WNT PROTEINS IN ADULT, AGED AND OSTEOARTHRITIC CARTILAGE

Summary

Principal Investigator: K E Yates
Abstract: Age-associated changes in cartilage matrix alter its ability to provide pain-free joint movement. Changes in matrix proteoglycans affect cartilage biomechanics, making aged tissue more susceptible to damage. Indeed, age is the major risk factor for osteoarthritis (OA), a chronic degenerative condition that affects ~20 million people in the US. This project tests the hypothesis that Wnt family proteins regulate cartilage matrix synthesis, and that this function is altered in old age and in OA. This hypothesis is synthesized from two well-established lines of evidence: 1) Cartilage matrix glycosaminoglycan (GAG) content, structure, and sulfation change with age and OA, and 2) The amount and sulfation of matrix GAGs influence Wnt signaling and expression. Additional evidence to support our hypotheses is that nuclear b-catenin, an indicator of Wnt signaling, is found in adult cartilage, and our Preliminary Studies show expression of many Wnt ligands, receptors, signaling and target genes in adult chondrocytes. Wnt proteins have also been shown to regulate matrix synthesis by chondrogenic cells in vitro. The proposed studies will use human articular chondrocytes isolated from discarded tissues of patients undergoing total knee replacement. Specific Aim l is to define the Wnt component expression profile of adult chondrocytes (30-50 years), and compare it to aged (>70 years) and OA chondrocytes. Specific Aim II is to investigate the link between Wnt signaling and chondrogenesis, and determine whether this is decreased in aged and OA chondrocytes. Our results will have a significant impact on understanding mechanisms of normal and pathologic aging of cartilage, and may lead to novel therapeutic and preventative strategies to rejuvenate cartilage. This work will also provide a solid foundation for future research on Wnts in cartilage biology.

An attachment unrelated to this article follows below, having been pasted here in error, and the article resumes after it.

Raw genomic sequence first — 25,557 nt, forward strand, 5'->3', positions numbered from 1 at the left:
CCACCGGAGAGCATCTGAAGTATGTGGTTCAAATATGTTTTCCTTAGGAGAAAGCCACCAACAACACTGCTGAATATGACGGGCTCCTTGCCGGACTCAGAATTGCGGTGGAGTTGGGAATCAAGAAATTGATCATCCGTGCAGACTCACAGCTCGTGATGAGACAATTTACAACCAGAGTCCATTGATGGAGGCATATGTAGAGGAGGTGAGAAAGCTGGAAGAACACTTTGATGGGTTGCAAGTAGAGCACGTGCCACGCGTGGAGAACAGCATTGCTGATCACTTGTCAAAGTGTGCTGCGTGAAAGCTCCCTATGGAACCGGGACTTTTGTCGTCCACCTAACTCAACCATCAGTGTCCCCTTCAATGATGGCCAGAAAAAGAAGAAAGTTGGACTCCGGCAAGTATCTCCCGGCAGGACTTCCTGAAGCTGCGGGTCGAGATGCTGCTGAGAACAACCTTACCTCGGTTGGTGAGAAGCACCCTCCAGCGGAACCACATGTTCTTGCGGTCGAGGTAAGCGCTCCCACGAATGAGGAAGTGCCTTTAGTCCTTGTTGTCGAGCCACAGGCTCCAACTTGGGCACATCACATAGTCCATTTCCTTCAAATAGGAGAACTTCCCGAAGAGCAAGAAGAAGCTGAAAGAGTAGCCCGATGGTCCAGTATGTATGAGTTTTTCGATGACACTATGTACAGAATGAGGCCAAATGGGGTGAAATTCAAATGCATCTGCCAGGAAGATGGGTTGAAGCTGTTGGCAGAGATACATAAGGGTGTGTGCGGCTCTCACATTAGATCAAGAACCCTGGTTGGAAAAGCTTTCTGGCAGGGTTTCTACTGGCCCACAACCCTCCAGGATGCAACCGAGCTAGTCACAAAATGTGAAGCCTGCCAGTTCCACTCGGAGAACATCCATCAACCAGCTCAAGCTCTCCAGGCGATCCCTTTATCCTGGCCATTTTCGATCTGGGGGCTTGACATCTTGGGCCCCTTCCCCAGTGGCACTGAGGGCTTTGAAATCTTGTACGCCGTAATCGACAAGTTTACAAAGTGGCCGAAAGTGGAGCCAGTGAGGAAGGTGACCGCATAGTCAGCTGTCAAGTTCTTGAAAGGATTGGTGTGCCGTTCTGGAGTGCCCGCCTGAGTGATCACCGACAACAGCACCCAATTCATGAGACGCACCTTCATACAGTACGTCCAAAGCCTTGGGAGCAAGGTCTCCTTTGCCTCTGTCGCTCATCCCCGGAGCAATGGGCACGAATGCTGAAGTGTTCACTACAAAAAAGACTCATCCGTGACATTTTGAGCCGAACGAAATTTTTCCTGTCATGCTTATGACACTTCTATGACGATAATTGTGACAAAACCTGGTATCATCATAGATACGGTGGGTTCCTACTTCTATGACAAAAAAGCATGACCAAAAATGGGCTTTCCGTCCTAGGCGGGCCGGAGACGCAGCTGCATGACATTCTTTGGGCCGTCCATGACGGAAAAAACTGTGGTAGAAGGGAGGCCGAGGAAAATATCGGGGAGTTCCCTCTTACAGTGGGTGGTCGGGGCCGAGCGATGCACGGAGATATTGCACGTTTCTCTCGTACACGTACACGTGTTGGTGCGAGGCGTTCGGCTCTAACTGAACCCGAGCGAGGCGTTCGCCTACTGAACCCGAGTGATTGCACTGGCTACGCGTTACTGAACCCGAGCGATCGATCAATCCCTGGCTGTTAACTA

Funding Period: 2004-08-15 - 2006-07-31
more information: NIH RePORT

Top Publications

  1. ncbi Wnt influence on chondrocyte differentiation and cartilage function
    Karen E Yates
    Department of Orthopedic Surgery, Brigham and Women s Hospital and Harvard Medical School, Boston, MA 02115, USA
    DNA Cell Biol 24:446-57. 2005
  2. ncbi Alteration of matrix glycosaminoglycans diminishes articular chondrocytes' response to a canonical Wnt signal
    S Shortkroff
    Department of Orthopedic Surgery, Brigham and Women s Hospital and Harvard Medical School, 75 Francis Street, Boston, MA 02115, USA
    Osteoarthritis Cartilage 15:147-54. 2007
  3. pmc Optimized extraction of glycosaminoglycans from normal and osteoarthritic cartilage for glycomics profiling
    Alicia M Hitchcock
    Department of Biochemistry, Boston University School of Medicine, MS Resource, 670 Albany Street, Boston, MA 02118, USA
    Glycobiology 17:25-35. 2007

Scientific Experts

  • K E Yates
  • Alicia M Hitchcock
  • S Shortkroff
  • Joseph Zaia
  • Catherine E Costello
  • Sonya Shortkroff

Detail Information

Publications3

  1. ncbi Wnt influence on chondrocyte differentiation and cartilage function
    Karen E Yates
    Department of Orthopedic Surgery, Brigham and Women s Hospital and Harvard Medical School, Boston, MA 02115, USA
    DNA Cell Biol 24:446-57. 2005
    ....
  2. ncbi Alteration of matrix glycosaminoglycans diminishes articular chondrocytes' response to a canonical Wnt signal
    S Shortkroff
    Department of Orthopedic Surgery, Brigham and Women s Hospital and Harvard Medical School, 75 Francis Street, Boston, MA 02115, USA
    Osteoarthritis Cartilage 15:147-54. 2007
    ..The objective of this study was to determine whether alteration in GAG sulfation or matrix content, such as that occurs in OA cartilage, would affect articular chondrocytes' response to a canonical Wnt stimulus...
  3. pmc Optimized extraction of glycosaminoglycans from normal and osteoarthritic cartilage for glycomics profiling
    Alicia M Hitchcock
    Department of Biochemistry, Boston University School of Medicine, MS Resource, 670 Albany Street, Boston, MA 02118, USA
    Glycobiology 17:25-35. 2007
    ..These results show that the new method has sufficient accuracy to allow determination of topographical distribution of glycoforms in connective tissue...